The Saver-Investors in my Rich Habits study intentionally surrounded themselves with friends who shared their savings mindset. Why is this important? Habits spread like a virus throughout your social network. If your inner circle includes too many spenders, you will eventually become infected by their spending habits and will be unable to save.
4. Understand need vs. want.
People who overvalue their wants will surrender to instant gratification, eschewing saving in order to buy things they crave right now: 8K TVs, glamorous vacations, expensive cars, bigger homes and flashy jewelry.
Want-Spenders routinely incur debt in order to finance their standard of living. They are undisciplined with their money and create their own poverty. They have been brainwashed by advertisers and a consumerist society to think that it is perfectly normal to buy in excess of their needs.
When Want-Spenders are no longer able to work due to old age, they live out the remainder of their lives in abject poverty, becoming dependent on others.
5. Avoid emotional purchases.
When you are feeling overly optimistic about your future income, you can fall into the trap of spending money you have or spending future money you expect to receive by incurring debt.
When you feel sad or depressed, emotional purchases can act like a quick fix, temporarily lifting you out of sadness. The remedy is to be constantly vigilant regarding your emotions and look for healthier ways to address them.
6. Eliminate spontaneous spending.
Everyone has about three hours of willpower energy, and it is greatest after a good night’s sleep. When willpower is high, your prefrontal cortex is in control of your brain. You make good decisions. When willpower is low, you lose discipline over your spending and other things.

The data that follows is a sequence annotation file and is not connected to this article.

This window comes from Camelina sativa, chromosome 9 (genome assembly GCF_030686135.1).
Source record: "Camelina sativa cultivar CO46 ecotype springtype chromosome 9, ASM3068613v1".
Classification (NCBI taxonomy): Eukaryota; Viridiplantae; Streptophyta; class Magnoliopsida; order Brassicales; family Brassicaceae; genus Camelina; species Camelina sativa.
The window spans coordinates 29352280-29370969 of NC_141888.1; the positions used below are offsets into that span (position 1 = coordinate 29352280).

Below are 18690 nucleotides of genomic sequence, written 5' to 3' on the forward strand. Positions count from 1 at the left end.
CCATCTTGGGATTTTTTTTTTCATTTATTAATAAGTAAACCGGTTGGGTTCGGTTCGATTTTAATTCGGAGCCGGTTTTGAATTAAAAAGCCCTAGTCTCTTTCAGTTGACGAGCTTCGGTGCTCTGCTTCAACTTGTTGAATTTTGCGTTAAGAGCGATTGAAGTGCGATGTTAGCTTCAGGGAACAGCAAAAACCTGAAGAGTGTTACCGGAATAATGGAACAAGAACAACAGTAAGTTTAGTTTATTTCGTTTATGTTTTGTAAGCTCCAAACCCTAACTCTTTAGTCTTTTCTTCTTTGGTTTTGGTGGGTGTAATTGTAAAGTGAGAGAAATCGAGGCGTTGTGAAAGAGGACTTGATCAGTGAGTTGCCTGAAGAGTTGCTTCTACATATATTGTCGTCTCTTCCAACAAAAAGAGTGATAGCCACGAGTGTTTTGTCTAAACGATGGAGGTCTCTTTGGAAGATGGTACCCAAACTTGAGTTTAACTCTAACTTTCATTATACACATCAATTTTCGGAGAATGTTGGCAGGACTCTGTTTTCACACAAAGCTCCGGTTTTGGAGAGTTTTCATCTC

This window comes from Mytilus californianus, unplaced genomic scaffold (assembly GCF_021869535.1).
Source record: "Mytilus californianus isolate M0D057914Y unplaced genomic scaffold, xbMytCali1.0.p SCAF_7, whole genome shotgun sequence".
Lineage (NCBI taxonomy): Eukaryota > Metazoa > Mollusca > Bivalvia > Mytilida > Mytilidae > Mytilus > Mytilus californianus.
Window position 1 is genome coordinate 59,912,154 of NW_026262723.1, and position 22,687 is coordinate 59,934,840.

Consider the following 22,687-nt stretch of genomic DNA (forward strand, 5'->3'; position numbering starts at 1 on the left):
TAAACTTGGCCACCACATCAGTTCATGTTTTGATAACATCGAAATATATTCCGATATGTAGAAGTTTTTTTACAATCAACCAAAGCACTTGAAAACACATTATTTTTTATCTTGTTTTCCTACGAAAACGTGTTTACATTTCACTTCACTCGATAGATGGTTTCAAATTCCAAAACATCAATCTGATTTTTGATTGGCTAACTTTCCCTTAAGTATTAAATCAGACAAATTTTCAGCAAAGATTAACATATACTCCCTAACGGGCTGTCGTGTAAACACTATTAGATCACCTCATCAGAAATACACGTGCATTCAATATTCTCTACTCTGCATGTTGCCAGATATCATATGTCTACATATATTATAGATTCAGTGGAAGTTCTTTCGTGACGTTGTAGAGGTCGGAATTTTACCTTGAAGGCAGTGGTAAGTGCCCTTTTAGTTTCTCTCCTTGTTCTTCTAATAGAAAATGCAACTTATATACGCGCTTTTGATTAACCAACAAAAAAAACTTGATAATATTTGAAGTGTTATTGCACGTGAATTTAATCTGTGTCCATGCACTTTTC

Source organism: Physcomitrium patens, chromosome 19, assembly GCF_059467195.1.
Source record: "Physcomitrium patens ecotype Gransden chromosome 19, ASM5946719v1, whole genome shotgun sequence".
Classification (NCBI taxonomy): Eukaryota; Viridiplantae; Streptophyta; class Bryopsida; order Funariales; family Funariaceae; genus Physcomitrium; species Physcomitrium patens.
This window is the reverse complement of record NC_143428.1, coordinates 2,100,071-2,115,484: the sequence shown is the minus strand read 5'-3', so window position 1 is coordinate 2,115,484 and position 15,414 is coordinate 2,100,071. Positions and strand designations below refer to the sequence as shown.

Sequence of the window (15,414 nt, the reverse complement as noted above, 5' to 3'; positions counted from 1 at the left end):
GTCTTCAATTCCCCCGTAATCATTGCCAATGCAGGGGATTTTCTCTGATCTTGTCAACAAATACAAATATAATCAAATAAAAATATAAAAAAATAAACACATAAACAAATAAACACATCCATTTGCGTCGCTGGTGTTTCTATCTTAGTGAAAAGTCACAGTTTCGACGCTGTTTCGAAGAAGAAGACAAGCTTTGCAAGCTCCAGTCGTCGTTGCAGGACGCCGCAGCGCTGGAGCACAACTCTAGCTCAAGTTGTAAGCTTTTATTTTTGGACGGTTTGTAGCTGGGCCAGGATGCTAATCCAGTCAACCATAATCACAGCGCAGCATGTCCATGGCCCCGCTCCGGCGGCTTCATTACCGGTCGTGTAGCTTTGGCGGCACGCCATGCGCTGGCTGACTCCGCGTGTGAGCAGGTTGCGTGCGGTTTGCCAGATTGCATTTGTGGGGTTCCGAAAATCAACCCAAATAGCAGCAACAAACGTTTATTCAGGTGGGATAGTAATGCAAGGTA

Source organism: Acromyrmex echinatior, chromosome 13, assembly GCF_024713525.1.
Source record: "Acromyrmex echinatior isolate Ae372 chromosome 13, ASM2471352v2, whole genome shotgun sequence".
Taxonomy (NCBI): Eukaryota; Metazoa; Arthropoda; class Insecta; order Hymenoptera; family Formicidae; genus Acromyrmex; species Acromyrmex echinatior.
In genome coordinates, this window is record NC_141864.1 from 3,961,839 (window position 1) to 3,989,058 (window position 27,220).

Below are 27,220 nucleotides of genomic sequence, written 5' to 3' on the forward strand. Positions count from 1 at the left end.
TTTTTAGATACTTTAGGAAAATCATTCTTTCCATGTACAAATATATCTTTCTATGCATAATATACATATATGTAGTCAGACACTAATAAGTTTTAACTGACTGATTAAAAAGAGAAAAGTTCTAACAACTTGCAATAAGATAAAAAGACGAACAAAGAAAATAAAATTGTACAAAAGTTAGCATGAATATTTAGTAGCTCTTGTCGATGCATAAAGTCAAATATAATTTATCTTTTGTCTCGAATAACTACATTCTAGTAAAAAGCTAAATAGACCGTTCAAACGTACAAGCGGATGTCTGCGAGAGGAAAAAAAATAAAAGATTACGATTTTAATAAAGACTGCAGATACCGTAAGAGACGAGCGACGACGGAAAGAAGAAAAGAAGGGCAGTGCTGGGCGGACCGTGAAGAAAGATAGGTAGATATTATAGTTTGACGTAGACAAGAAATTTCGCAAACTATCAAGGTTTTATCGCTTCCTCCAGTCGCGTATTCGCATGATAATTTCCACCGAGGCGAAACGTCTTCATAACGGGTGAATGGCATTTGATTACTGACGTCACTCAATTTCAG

This is why supermarkets place products at the checkout lines. Their hope is, in your weakened state, you’ll make a spontaneous purchase of a sugary soda, a bag of chips or a tawdry tabloid.
The remedy is to do your shopping immediately upon waking up from a night’s sleep, after taking a nap or after a light meal. These three things restore your willpower reserves.
7. Avoid lifestyle creep.
When you increase your spending to match your income, you are falling victim to lifestyle creep. It’s the explanation for why so many people continue to live paycheck to paycheck even as they make more money.
Lifestyle creep is typically incremental. It happens over many years without you consciously realizing it.
The remedy is to fix your savings rate, taking a certain—perhaps climbing—percentage off the top regardless of how much you make. This acts as a buffer, preventing you from spending too much and keeping you on track with growing your wealth.
8. Don’t supersize your life.
When Connor McGregor boxed Floyd Mayweather in 2017, he received a $30 million guarantee for the bout. Upon receipt of his guaranteed money, he purchased a $17 million yacht. Because he didn’t have enough money left over from the guaranteed money to pay his income taxes, he had to withdraw money from existing wealth to pay the tax man—talk about a punch to the gut.
Supersizing your life is driven by excessive optimism about a sudden increase in income or wealth, such as a large bonus, significant raise, inheritance or other windfall.
The remedy? Same house, same spouse, same car. Refuse to upgrade your lifestyle when your income or wealth rises significantly. Have a plan and stick to it.
Becoming wealthy as a Saver-Investor is not an event. It’s a process. By adopting financial growth habits, building wealth is put on autopilot.
This article originally appeared in the May/June 2021 issue of SUCCESS magazine.